Are you unhappy with your current EMR? If so, you’re not alone. Every year, thousands of rehab therapy professionals suffer through clunky documentation processes, delayed reimbursements, and manual—which means time- and resource-consuming—updates (cue saccharine Sarah McLachlan song). But it doesn’t have to be like that. For as little as a few dollars a day, you can rescue a rehab therapy professional from the cruelty of antiquated and dysfunctional EMRs.

Okay, so maybe the current EMR market doesn’t quite call for an ASPCA-esque commercial, but for rehab therapy professionals who deal with ill-designed EMRs every day, the struggle is very real. According to a 2013 report from Orem, Utah-based research firm KLAS, private practice providers “are leaving their vendors at an unprecedented rate as EMR solutions fail to meet rising expectations in small physician practices.” The report found that providers are experiencing bad service, product gaps, poor usability, and other limitations that come in like a wrecking ball and destroy clinic productivity, employee satisfaction, and revenue.

If you’re a professional grappling with EMR dissatisfaction, your current system’s résumé probably reads like this:

  • server-based
  • designed for physicians
  • charges per chart or visit
  • lacks free training and support

While those aren’t the only reasons for switching, they are four of the biggest EMR pitfalls—and the cause of many a headache for rehab therapy professional everywhere. If you think you can’t ditch that crappy EMR because it’s too difficult or too expensive to switch, you’re wrong. In fact, staying with an EMR that doesn’t work for you could end up costing you more. Here’s how:

Weighty Consequences

Server-based EMRs are obese clunkers full of ancient technology. In the age of all things mobile, you deserve an EMR you can take with you—anywhere, anytime—but you can’t exactly fit a server in your pocket. Server-based systems take up a large chunk of space—and take a large chunk out of your wallet. If you’ve had your EMR for years, you’ve already written off the cost, so having to shell out for a new system—especially a web-based system, which comes with a low initial investment—shouldn’t be too much of a concern. However, if you’ve recently adopted a server-based EMR, I can understand your hesitation to switch—but think about how much that system is costing you in time and productivity.

If you have a server-based system, the responsibility of securing your patients’ protected health information (PHI) and performing all the upgrades is solely on your shoulders—and that’s no easy task, especially if you aren’t technologically inclined (you may even have to hire IT staff to maintain your system, which makes server-based systems even pricier). Plus, if you miss an update, your system immediately becomes out-of-date, putting you at risk for non-compliance—and considering the speed at which regulations change, that could end up being very costly (I’m talking penalties, fees, rejected claims, and audits). Web-based systems, on the other hand, offer you the security, accessibility, compliance, and data management you need.

Weak Flow

You wouldn’t stay in a relationship with a person who didn’t “get you,” right? So why stay with an EMR that doesn’t understand you, your industry, or your workflow? EMRs designed for physicians—not physical therapists—tend to offer workflows that don’t make sense for your needs, forcing you to spend far too much of your precious time trying to mold the system to fit a PT’s workflow. Wouldn’t you rather get back to treating patients instead of working around problems that shouldn’t even be there? If your EMR lacks key features like built-in functional limitation reporting, 8-minute rule monitoring, and therapy cap tracking, you need to switch to one that cares as much about your practice as you do.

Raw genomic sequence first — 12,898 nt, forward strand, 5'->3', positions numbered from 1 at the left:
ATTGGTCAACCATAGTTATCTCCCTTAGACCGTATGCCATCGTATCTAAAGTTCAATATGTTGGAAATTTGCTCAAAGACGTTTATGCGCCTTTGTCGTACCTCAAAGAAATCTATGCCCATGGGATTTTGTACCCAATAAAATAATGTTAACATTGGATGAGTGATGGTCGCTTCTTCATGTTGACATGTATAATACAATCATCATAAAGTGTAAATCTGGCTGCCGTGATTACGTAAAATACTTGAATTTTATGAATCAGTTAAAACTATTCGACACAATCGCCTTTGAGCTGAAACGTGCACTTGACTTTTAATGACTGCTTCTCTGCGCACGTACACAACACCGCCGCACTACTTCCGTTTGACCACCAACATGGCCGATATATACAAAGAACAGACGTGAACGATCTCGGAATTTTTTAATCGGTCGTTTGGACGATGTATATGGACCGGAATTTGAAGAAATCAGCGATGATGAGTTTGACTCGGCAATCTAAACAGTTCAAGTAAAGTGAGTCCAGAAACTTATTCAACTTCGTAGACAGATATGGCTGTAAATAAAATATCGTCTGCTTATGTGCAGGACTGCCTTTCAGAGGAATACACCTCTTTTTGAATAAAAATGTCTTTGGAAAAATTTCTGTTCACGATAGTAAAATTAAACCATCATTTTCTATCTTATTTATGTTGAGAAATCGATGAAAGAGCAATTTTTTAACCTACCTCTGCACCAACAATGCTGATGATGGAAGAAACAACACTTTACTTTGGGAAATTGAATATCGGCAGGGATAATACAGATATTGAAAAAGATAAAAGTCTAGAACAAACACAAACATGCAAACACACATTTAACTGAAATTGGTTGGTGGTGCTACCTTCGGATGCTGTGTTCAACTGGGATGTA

$pendy $upport

If your EMR doesn’t offer you free training and support, you’re going to wind up spending way more than the sticker price to successfully implement and operate your new system (if that’s even possible to begin with). You’re already paying for the software; if you need help along the way, you shouldn’t have to pick up the tab for that, too. Straightforward, flexible, and free phone support and training—from the get-go—should be part of the package, and any EMR company worth its salt will agree with me on that point.

And speaking of unnecessary fees: Does your EMR charge you per chart or per visit? Well, it shouldn’t, because that means you’re penalized for expanding your business. Who wants to be punished for success? (Psst: the answer is no one). When you make the switch, be sure to choose an EMR that charges per user and offers a subscription model. Oh, and one more thing: Beware of “Jack-of-All-Trades” software companies that give away certain aspects of their software (e.g., their documentation or scheduling platforms) in an effort to lock you into their more lucrative components (e.g., revenue cycle management).

 

If you’re having documentation problems, I feel for you. Because even if you have 99 other problems at your clinic, your EMR shouldn’t be one of them. It’s simply not worth holding onto a system that doesn’t function or follow through on promises. And right now—fewer than seven months away from the mandatory transition to ICD-10—may just be the best time to switch if your current EMR vendor isn’t prepared for the transition.

To help you achieve greatness in practice, you need an EMR that is accountable, efficient, cost-effective, accessible, secure, and most importantly, compliant. Trust me, you’re not going to get that with anything but a truly web-based EMR designed with the PT in mind. Don’t settle for less than what you need—and deserve.